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12: The Kinetic Molecular Theory

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    We assume an understanding of the atomic molecular theory postulates, including that all matter is composed of discrete particles. The elements consist of identical atoms, and compounds consist of identical molecules, which are particles containing small whole number ratios of atoms. We also assume that we have determined a complete set of relative atomic weights, allowing us to determine the molecular formula for any compound. Finally, we assume a knowledge of the Ideal Gas Law, and the observations from which it is derived.


    Our continuing goal is to relate the properties of the atoms and molecules to the properties of the materials which they comprise. As simple examples, we compare the substances water, carbon dioxide, and nitrogen. Each of these is composed of molecules with few (two or three) atoms and low molecular weight. However, the physical properties of these substances are very different. Carbon dioxide and nitrogen are gases at room temperature, but it is well known that water is a liquid up to \(100^\text{o} \text{C}\). To liquefy nitrogen, we must cool it to \(-196^\text{o} \text{C}\), so the boiling temperatures of water and nitrogen differ by about \(300^\text{o} \text{C}\). Water is a liquid for a rather large temperature range, freezing at \(0^\text{o} \text{C}\). In contrast, nitrogen is a liquid for a very narrow range of temperatures, freezing at \(-210^\text{o} \text{C}\). Carbon dioxide poses yet another very different set of properties. At atmospheric pressure, carbon dioxide gas cannot be liquefied at all: cooling the gas to \(-60^\text{o} \text{C}\) converts it directly to solid "dry ice". As is commonly observed, warming dry ice does not produce any liquid, as the solid sublimes directly to gas.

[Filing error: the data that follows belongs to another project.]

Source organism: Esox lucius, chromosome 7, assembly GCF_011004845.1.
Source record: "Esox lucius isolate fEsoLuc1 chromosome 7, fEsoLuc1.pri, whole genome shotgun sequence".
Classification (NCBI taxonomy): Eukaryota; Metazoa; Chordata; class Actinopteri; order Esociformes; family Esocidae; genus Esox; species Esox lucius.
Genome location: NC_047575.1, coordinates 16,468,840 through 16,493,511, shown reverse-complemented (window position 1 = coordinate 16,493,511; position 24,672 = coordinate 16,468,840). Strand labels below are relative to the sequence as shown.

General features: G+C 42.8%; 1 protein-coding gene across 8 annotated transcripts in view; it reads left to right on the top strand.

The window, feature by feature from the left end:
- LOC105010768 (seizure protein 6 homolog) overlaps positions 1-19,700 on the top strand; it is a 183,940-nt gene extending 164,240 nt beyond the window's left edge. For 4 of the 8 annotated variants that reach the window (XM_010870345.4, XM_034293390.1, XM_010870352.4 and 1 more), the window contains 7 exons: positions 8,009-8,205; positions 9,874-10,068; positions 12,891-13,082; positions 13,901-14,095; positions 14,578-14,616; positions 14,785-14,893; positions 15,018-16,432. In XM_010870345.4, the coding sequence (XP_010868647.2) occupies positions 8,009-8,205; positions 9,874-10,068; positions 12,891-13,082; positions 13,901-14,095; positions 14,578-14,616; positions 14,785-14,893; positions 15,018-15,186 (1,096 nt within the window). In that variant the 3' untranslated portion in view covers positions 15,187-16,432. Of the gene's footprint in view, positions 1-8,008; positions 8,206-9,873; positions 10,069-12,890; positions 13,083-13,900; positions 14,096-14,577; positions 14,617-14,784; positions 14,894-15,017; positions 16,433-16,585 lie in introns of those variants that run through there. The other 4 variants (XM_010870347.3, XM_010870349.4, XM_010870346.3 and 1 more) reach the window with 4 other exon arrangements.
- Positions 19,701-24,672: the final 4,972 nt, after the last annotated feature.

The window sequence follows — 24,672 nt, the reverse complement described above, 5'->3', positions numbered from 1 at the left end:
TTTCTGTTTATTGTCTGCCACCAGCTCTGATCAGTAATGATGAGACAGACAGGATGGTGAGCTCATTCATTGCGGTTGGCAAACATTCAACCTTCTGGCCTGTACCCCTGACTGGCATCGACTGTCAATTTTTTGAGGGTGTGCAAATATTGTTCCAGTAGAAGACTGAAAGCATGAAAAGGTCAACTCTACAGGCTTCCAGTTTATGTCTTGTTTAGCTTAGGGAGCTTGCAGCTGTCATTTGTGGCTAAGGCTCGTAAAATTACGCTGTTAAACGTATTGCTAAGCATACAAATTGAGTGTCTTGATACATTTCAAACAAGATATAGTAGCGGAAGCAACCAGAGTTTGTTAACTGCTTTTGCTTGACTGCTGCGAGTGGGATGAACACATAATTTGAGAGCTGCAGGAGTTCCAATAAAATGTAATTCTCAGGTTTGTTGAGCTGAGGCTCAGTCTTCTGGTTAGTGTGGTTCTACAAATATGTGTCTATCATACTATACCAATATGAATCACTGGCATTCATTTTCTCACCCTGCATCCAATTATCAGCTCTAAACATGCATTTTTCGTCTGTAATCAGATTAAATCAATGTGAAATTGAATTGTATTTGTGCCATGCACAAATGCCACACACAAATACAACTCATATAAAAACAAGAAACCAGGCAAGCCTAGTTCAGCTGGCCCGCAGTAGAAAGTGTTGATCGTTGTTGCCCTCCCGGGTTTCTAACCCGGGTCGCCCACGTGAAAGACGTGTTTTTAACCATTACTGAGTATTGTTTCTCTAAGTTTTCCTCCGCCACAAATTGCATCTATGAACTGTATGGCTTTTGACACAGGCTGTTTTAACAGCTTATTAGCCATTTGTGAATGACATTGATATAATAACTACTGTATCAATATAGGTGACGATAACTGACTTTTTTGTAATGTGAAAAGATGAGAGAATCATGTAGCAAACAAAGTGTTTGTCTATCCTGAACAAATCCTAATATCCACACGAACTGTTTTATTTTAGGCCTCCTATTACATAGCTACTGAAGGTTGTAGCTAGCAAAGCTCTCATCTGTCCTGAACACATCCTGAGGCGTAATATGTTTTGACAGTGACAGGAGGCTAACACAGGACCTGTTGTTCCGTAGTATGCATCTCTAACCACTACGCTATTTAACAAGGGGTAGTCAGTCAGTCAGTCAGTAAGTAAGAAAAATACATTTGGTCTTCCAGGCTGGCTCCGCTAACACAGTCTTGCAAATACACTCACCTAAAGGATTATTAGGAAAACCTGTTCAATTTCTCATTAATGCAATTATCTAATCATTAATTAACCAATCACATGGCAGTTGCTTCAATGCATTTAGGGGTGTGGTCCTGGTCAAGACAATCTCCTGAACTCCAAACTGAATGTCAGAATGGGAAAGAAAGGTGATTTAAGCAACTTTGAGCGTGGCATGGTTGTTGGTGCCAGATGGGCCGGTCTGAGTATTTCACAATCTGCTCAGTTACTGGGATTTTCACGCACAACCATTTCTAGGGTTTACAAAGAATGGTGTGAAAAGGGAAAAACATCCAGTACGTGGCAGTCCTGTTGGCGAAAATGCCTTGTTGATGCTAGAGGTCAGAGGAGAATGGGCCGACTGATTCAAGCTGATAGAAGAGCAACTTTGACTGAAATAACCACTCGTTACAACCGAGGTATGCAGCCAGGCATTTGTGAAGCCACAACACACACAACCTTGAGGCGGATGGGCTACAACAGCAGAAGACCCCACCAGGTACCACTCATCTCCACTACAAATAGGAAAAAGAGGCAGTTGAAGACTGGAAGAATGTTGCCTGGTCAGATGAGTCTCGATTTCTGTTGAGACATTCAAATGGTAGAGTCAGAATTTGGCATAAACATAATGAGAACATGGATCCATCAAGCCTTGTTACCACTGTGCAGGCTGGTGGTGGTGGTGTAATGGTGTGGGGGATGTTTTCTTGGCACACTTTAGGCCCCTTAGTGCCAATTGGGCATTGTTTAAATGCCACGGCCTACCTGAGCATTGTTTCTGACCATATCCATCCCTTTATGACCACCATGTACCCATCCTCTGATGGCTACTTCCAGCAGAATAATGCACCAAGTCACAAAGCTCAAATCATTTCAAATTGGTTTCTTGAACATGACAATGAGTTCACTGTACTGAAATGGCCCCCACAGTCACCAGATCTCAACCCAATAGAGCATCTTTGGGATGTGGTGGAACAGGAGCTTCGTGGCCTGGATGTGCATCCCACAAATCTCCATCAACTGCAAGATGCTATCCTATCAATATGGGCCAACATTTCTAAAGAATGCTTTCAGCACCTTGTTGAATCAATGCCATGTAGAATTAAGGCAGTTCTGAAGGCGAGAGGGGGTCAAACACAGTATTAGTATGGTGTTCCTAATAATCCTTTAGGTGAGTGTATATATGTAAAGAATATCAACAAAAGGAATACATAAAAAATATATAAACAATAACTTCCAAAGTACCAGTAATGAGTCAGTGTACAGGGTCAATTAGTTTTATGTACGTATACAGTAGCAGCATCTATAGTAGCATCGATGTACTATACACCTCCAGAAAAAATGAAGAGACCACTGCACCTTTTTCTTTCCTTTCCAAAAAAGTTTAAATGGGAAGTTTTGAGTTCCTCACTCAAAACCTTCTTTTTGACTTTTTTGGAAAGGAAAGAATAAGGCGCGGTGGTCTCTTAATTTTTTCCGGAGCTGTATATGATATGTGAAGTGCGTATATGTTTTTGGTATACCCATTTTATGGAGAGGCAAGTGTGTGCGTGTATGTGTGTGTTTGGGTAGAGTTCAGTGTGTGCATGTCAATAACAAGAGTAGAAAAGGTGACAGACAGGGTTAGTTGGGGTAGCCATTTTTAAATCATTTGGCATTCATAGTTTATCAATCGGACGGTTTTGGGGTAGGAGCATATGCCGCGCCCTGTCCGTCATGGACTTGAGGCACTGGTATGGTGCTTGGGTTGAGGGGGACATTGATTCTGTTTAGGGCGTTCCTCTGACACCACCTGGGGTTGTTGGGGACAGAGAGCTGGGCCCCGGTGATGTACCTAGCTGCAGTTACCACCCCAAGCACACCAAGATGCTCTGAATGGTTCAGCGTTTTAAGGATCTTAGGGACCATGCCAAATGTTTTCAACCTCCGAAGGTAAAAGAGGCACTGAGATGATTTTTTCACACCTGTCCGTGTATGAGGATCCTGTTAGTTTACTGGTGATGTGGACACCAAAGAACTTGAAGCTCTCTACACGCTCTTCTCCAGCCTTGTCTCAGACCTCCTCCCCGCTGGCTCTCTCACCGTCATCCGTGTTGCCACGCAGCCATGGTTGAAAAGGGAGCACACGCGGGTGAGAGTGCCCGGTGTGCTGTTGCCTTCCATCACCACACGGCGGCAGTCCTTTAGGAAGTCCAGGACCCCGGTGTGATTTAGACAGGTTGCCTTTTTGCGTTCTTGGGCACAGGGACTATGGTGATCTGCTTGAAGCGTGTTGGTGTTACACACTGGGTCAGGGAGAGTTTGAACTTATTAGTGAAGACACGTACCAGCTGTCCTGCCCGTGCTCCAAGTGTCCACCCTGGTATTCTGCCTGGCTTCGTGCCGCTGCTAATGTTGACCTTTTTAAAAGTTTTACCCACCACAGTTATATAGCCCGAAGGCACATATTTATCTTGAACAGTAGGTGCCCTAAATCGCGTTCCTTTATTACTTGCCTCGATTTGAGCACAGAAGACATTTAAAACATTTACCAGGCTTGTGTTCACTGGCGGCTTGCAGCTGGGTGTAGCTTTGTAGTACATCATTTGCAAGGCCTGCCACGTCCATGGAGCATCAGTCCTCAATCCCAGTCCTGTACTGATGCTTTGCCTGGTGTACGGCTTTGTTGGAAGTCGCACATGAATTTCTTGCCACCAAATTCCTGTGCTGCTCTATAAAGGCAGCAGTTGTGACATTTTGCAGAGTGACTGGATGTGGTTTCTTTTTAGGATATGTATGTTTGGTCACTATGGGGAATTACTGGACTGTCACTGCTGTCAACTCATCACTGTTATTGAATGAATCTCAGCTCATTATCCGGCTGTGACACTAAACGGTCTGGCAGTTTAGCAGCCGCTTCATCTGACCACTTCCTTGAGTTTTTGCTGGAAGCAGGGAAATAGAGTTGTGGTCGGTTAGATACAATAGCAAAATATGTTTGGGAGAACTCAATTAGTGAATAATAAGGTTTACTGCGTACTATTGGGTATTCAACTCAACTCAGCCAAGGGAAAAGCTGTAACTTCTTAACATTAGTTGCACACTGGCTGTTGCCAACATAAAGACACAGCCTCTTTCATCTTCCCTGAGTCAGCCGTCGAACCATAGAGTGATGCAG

Why should these materials, whose molecules do not seem all that different, behave so differently? What are the important characteristics of these molecules which produce these physical properties? It is important to keep in mind that these are properties of the bulk materials. At this point, it is not even clear that the concept of a molecule is useful in answering these questions about melting or boiling.

    There are at least two principal questions that arise about the Ideal Gas Law. First, it is interesting to ask whether this law always holds true, or whether there are conditions under which the pressure of the gas cannot be calculated from \(\frac{nRT}{V}\). We thus begin by considering the limitations of the validity of the Ideal Gas Law. We shall find that the ideal gas law is only approximately accurate and that there are variations which do depend upon the nature of the gas. Second, then, it is interesting to ask why the ideal gas law should ever hold true. In other words, why are the variations not the rule rather than the exception?

    To answer these questions, we need a model which will allow us to relate the properties of bulk materials to the characteristics of individual molecules. We seek to know what happens to a gas when it is compressed into a smaller volume, and why it generates a greater resisting pressure when compressed. Perhaps most fundamentally of all, we seek to know what happens to a substance when it is heated. What property of a gas is measured by the temperature?

    Observation 1: Limitations of the Validity of the Ideal Gas Law

    To design a systematic test for the validity of the Ideal Gas Law, we note that the value of \(\frac{PV}{nRT}\), calculated, from the observed values of \(P\), \(V\), \(n\), and \(T\), should always be equal to 1, exactly. Deviation of \(\frac{PV}{nRT}\) from 1 indicates a violation of the Ideal Gas Law. We thus measure the pressure for several different gases under a variety of conditions by varying \(n\), \(V\), and \(T\), and we calculate the ratio \(\frac{PV}{nRT}\) for these conditions.

    In Figure 12.1, the value of this ratio is plotted for several gases as a function of the "particle density" of the gas in moles, \(\frac{n}{V}\). To make the analysis of this plot more convenient, the particle density is given in terms of the particle density of an ideal gas at room temperature and atmospheric pressure (i.e. the density of air), which is \(0.04087 \: \frac{\text{mol}}{\text{L}}\). In Figure 12.1, a particle density of 10 means that the particle density of the gas is 10 times the particle density of air at room temperature. The x-axis in the figure is thus unitless.

    Figure 12.1: Validity of the Ideal Gas Law